FlyersRights.org

     No Kidding
Tuesday, August, 27, 2013
The airlines may be running out of things to charge and make extra revenue.    
Last week a budget Asian carrier revealed kid-free cabins.
Singapore’s Scoot Airlines banned children under the age of 12 from sitting in its “quiet zone”.
Passengers
flying Scoot Airlines can be upgraded to the 41-seat “Scoot in Silence”
cabin for $14, where children under 12 are banned.
The
kid-free cabin has more legroom than the rear section of the aircraft,
with a 35-inch seat pitch, four inches more than in economy class.
The budget fleet of Singapore Airlines is the latest carrier to introduce a child-free zone on planes. Back in February, Air Asia X started ‘Quiet Zones’ banning children. 
Last
year, Malaysian Airlines banned infants from first-class on its Airbus
A380 superjumbo aircrafts and Boeing 747s, explaining that passengers
complained of crying babies.
Jeremy Clarkson, the Top Gear presenter, recently prompted a strong reaction from Twitter users after he said children should be stashed in the luggage hold during flights. 
A survey by the Telegraph newspaper last month reported that unruly children remain the biggest in-flight annoyance for
the majority of travelers – ahead of drunken passengers, surly cabin
crew and over-talkative neighbors.  Nearly 70% would support the
introduction of kid-free flights. 
A
third of respondents said they would pay more to sit in a kid-free
zone, a quarter said they would pay up to $75 for the opportunity and 7%
said they’d pay even more.
When considering opportunity costs, how much money would you be willing to spend to have a slightly more comforable plane ride?
Would
you pay extra to be on a row with all thin people?  Or how about not
sitting by someone reeking of cheap perfume, cigarette smoke, or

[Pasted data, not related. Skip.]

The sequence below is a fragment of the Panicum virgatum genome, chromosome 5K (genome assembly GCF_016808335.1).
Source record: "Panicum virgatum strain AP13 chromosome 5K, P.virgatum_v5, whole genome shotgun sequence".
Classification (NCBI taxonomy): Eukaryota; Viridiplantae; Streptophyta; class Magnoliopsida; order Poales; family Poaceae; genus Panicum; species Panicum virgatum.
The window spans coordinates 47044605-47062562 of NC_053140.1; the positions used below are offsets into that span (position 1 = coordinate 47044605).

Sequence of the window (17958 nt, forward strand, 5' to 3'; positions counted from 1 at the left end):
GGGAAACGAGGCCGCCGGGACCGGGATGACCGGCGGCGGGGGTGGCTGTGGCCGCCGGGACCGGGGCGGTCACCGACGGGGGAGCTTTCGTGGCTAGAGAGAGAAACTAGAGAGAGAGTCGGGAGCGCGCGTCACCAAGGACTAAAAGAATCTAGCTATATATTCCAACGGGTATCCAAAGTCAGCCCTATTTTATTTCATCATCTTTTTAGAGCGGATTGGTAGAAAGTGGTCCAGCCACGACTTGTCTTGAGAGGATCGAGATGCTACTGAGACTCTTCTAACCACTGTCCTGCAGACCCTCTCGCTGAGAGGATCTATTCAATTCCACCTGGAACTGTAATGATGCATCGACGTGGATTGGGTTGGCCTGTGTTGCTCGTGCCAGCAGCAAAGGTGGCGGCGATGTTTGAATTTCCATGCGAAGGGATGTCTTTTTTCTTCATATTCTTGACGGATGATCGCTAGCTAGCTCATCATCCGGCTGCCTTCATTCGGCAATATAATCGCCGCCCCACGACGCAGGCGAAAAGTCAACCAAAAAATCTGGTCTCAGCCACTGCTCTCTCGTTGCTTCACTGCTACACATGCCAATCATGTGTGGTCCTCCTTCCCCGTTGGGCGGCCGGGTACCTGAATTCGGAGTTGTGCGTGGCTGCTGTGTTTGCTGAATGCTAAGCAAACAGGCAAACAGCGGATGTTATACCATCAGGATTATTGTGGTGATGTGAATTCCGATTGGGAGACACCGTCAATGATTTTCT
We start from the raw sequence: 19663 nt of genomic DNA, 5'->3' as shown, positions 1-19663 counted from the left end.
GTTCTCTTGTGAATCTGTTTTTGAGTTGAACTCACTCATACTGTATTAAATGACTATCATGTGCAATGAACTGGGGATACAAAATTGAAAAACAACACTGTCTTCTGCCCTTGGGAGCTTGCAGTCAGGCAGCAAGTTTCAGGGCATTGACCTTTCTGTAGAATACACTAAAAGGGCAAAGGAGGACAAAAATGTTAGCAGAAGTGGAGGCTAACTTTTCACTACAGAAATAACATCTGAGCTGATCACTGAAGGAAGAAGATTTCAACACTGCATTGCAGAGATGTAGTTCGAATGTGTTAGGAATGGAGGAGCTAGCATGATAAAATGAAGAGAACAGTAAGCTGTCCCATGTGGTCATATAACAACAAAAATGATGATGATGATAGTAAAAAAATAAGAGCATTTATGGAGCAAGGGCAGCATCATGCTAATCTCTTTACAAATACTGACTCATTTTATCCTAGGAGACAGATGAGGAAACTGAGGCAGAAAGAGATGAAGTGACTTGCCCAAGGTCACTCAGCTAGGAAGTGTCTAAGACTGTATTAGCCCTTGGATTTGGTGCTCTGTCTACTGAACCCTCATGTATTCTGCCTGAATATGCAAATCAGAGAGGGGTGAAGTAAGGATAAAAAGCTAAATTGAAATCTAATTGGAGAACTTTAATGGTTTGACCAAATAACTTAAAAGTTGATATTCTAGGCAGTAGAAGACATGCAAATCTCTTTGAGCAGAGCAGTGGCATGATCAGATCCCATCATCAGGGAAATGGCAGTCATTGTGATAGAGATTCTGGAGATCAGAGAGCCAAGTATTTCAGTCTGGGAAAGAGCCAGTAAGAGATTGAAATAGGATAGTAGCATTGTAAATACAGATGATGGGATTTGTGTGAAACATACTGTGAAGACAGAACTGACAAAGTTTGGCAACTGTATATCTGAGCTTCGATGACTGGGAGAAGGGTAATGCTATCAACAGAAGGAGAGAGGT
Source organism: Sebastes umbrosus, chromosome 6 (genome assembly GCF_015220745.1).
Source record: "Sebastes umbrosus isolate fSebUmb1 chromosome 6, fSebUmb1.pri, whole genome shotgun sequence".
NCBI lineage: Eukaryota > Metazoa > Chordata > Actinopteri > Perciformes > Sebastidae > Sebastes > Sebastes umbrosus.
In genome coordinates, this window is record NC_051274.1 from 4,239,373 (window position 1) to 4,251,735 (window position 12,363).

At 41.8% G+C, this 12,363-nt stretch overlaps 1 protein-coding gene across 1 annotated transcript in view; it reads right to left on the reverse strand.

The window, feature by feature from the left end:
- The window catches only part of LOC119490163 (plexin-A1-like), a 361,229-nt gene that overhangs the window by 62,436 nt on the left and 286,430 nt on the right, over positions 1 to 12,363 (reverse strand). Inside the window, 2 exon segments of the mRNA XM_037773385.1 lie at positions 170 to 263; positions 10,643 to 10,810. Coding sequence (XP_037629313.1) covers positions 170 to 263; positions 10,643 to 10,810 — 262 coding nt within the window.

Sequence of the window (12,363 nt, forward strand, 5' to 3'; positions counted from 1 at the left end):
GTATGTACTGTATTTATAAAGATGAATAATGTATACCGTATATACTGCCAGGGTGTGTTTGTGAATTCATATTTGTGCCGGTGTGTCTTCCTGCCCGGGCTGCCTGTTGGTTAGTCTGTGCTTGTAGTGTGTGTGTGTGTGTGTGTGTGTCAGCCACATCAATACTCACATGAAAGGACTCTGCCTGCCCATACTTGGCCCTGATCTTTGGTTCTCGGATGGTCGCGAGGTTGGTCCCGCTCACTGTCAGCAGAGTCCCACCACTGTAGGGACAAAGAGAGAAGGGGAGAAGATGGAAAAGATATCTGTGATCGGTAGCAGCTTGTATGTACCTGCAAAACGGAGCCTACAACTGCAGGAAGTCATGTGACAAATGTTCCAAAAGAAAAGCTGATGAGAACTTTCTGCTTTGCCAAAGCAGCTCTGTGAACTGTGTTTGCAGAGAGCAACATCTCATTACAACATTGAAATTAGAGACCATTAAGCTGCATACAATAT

alcohol?  Maybe you’d pay extra to fly on a TSA-free airline?
Amtrak now has quiet cars, so look for this trend hitting US airlines.
Delta Ranks Lowest on Brand Respect   
Guess which airline “fares” the worst when it comes to the best-known brands in the business world?

Delta
Air Lines managed to beat out Philip Morris, the cigarette maker, to
take the trophy for Least Respected Brand, according to a new survey from CoreBrand.

Its
findings looked at 100 brands that had the highest familiarity and
then measured them for their favorability to gauge perceptions about the
brand.

Thank you to FlyersRights member Margalo for this news tip, who wrote, “No doubt you were happy to hear on a survey released (Aug. 20, announced on CBS)
on most liked/disliked corps, that Delta was the most disliked corp of
all major corps!  I have refused to fly Delta since 2009, when they
cheated us of a refund.”

Whad’Ya Know! 
Bankrupt AA Posts Record Profit in July
  
The Justice Department and FlyersRights have said American Airways and US Airways don’t need to merge to be successful.  
Then yesterday AA posted a record monthly profit in July – not bad for a company that’s still in bankruptcy!
  
This news comes after the Justice Department filed a lawsuit attempting to block the proposed merger between AA and US Airways, saying it would “substantially lessen competition” for commercial air travel. 
The
DOJ argued that the companies would remain viable without merging,
saying AA had manipulated the bankruptcy process “to lower its costs and
revitalize its fleet.”
Letters from the E-Mailbox 
I
cannot believe that FlyersRights is taking the government’s side to
stopping this (AA-USAirways) merger.  Does not anyone realize that if
the merger is stopped.  American will have to start from square 1 in